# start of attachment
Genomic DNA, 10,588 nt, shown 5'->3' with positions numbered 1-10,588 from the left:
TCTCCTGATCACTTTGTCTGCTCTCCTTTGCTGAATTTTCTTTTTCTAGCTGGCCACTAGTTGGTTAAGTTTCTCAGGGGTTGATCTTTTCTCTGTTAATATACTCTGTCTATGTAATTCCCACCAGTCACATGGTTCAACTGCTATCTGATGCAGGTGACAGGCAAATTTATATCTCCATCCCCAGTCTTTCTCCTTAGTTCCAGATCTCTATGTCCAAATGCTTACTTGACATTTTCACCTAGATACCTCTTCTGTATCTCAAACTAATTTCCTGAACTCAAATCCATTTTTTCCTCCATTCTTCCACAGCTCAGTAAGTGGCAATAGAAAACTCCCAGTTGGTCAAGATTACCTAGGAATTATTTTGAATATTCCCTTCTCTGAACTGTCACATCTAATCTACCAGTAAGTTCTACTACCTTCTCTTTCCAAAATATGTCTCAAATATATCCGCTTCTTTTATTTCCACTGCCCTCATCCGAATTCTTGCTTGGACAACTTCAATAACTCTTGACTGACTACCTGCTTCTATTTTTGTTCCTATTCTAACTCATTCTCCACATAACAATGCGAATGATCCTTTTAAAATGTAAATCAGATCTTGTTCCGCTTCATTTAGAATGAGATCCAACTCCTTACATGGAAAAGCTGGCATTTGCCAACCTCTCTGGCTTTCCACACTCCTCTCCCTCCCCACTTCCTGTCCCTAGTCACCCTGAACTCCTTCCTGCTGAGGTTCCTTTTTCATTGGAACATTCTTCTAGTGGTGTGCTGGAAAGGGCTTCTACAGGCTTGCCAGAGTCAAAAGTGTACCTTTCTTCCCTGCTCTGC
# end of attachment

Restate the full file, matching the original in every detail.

Genomic DNA, 10,588 nt, shown 5'->3' with positions numbered 1-10,588 from the left:
TCTCCTGATCACTTTGTCTGCTCTCCTTTGCTGAATTTTCTTTTTCTAGCTGGCCACTAGTTGGTTAAGTTTCTCAGGGGTTGATCTTTTCTCTGTTAATATACTCTGTCTATGTAATTCCCACCAGTCACATGGTTCAACTGCTATCTGATGCAGGTGACAGGCAAATTTATATCTCCATCCCCAGTCTTTCTCCTTAGTTCCAGATCTCTATGTCCAAATGCTTACTTGACATTTTCACCTAGATACCTCTTCTGTATCTCAAACTAATTTCCTGAACTCAAATCCATTTTTTCCTCCATTCTTCCACAGCTCAGTAAGTGGCAATAGAAAACTCCCAGTTGGTCAAGATTACCTAGGAATTATTTTGAATATTCCCTTCTCTGAACTGTCACATCTAATCTACCAGTAAGTTCTACTACCTTCTCTTTCCAAAATATGTCTCAAATATATCCGCTTCTTTTATTTCCACTGCCCTCATCCGAATTCTTGCTTGGACAACTTCAATAACTCTTGACTGACTACCTGCTTCTATTTTTGTTCCTATTCTAACTCATTCTCCACATAACAATGCGAATGATCCTTTTAAAATGTAAATCAGATCTTGTTCCGCTTCATTTAGAATGAGATCCAACTCCTTACATGGAAAAGCTGGCATTTGCCAACCTCTCTGGCTTTCCACACTCCTCTCCCTCCCCACTTCCTGTCCCTAGTCACCCTGAACTCCTTCCTGCTGAGGTTCCTTTTTCATTGGAACATTCTTCTAGTGGTGTGCTGGAAAGGGCTTCTACAGGCTTGCCAGAGTCAAAAGTGTACCTTTCTTCCCTGCTCTGC